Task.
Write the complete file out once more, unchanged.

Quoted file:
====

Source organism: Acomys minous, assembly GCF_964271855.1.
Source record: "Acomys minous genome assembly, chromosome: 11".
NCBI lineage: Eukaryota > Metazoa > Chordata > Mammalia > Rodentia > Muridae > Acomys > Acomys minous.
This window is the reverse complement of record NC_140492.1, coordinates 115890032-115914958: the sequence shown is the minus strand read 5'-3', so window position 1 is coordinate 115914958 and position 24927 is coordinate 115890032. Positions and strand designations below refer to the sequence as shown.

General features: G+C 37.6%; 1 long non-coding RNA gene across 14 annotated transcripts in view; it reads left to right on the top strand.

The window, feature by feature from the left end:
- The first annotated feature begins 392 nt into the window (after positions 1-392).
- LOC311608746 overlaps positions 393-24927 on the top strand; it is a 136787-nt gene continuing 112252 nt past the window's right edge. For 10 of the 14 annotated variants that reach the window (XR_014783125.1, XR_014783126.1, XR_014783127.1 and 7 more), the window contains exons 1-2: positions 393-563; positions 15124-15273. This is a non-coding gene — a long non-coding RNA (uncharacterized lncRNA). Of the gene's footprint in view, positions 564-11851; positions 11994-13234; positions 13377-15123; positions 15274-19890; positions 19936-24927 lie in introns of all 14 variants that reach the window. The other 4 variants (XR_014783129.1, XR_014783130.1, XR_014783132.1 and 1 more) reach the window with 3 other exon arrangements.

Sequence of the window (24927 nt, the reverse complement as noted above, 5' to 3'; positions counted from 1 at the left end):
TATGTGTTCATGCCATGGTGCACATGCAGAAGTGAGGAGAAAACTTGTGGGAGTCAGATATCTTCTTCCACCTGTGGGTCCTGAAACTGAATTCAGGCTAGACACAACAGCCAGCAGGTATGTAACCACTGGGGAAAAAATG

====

Source organism: Acomys minous, assembly GCF_964271855.1.
Source record: "Acomys minous genome assembly, chromosome: 11".
NCBI lineage: Eukaryota > Metazoa > Chordata > Mammalia > Rodentia > Muridae > Acomys > Acomys minous.
This window is the reverse complement of record NC_140492.1, coordinates 115890032-115914958: the sequence shown is the minus strand read 5'-3', so window position 1 is coordinate 115914958 and position 24927 is coordinate 115890032. Positions and strand designations below refer to the sequence as shown.

General features: G+C 37.6%; 1 long non-coding RNA gene across 14 annotated transcripts in view; it reads left to right on the top strand.

The window, feature by feature from the left end:
- The first annotated feature begins 392 nt into the window (after positions 1-392).
- LOC311608746 overlaps positions 393-24927 on the top strand; it is a 136787-nt gene continuing 112252 nt past the window's right edge. For 10 of the 14 annotated variants that reach the window (XR_014783125.1, XR_014783126.1, XR_014783127.1 and 7 more), the window contains exons 1-2: positions 393-563; positions 15124-15273. This is a non-coding gene — a long non-coding RNA (uncharacterized lncRNA). Of the gene's footprint in view, positions 564-11851; positions 11994-13234; positions 13377-15123; positions 15274-19890; positions 19936-24927 lie in introns of all 14 variants that reach the window. The other 4 variants (XR_014783129.1, XR_014783130.1, XR_014783132.1 and 1 more) reach the window with 3 other exon arrangements.

Sequence of the window (24927 nt, the reverse complement as noted above, 5' to 3'; positions counted from 1 at the left end):
TATGTGTTCATGCCATGGTGCACATGCAGAAGTGAGGAGAAAACTTGTGGGAGTCAGATATCTTCTTCCACCTGTGGGTCCTGAAACTGAATTCAGGCTAGACACAACAGCCAGCAGGTATGTAACCACTGGGGAAAAAATG